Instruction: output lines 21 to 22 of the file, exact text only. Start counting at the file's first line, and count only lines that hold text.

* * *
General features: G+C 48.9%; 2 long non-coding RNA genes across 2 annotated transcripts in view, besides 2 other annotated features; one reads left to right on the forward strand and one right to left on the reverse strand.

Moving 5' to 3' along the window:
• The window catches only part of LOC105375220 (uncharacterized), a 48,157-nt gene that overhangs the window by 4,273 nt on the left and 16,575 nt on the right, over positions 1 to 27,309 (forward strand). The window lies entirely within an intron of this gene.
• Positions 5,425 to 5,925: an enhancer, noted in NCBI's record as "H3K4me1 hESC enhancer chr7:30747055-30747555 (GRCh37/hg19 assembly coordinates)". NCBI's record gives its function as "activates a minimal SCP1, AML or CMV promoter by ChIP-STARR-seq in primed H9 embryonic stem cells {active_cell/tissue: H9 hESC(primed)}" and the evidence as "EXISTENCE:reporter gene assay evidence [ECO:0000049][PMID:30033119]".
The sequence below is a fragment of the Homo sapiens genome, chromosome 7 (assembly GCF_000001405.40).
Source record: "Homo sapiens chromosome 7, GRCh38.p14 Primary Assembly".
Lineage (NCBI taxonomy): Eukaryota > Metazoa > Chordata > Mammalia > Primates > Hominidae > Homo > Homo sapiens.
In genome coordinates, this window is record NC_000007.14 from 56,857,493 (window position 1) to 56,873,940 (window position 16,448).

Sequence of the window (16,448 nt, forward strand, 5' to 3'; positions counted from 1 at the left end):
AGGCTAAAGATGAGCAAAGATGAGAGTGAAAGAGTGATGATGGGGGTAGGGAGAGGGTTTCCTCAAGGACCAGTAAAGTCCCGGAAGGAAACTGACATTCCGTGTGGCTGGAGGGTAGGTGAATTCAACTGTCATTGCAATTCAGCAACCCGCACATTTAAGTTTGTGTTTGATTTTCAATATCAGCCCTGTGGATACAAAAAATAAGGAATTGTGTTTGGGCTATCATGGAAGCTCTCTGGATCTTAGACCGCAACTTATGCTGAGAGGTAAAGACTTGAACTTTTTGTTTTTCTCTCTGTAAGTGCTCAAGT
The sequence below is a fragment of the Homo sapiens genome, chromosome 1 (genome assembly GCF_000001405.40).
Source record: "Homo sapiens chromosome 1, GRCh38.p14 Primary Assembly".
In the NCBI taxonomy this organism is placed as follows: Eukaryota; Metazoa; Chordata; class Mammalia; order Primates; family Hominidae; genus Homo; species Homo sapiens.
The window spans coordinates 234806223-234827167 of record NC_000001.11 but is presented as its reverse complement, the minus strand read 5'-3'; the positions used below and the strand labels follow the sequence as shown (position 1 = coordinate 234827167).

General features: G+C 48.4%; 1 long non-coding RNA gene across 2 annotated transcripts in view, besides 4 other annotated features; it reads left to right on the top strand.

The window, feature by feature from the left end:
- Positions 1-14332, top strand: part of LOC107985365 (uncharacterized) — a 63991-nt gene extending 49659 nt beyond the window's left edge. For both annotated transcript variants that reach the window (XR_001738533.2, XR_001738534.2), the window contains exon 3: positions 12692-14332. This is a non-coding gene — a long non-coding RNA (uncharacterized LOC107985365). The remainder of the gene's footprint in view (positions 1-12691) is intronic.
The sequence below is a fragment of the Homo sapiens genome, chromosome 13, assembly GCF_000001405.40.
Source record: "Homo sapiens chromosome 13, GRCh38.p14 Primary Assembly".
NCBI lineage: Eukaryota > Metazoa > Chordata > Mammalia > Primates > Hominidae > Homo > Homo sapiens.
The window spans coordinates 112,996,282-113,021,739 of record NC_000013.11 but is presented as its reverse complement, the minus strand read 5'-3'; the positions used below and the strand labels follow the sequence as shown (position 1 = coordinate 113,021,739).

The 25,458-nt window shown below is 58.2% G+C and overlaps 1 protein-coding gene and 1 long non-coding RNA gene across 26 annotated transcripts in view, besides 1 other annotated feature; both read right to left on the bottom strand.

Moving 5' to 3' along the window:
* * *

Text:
The window spans coordinates 112,996,282-113,021,739 of record NC_000013.11 but is presented as its reverse complement, the minus strand read 5'-3'; the positions used below and the strand labels follow the sequence as shown (position 1 = coordinate 113,021,739).

The 25,458-nt window shown below is 58.2% G+C and overlaps 1 protein-coding gene and 1 long non-coding RNA gene across 26 annotated transcripts in view, besides 1 other annotated feature; both read right to left on the bottom strand.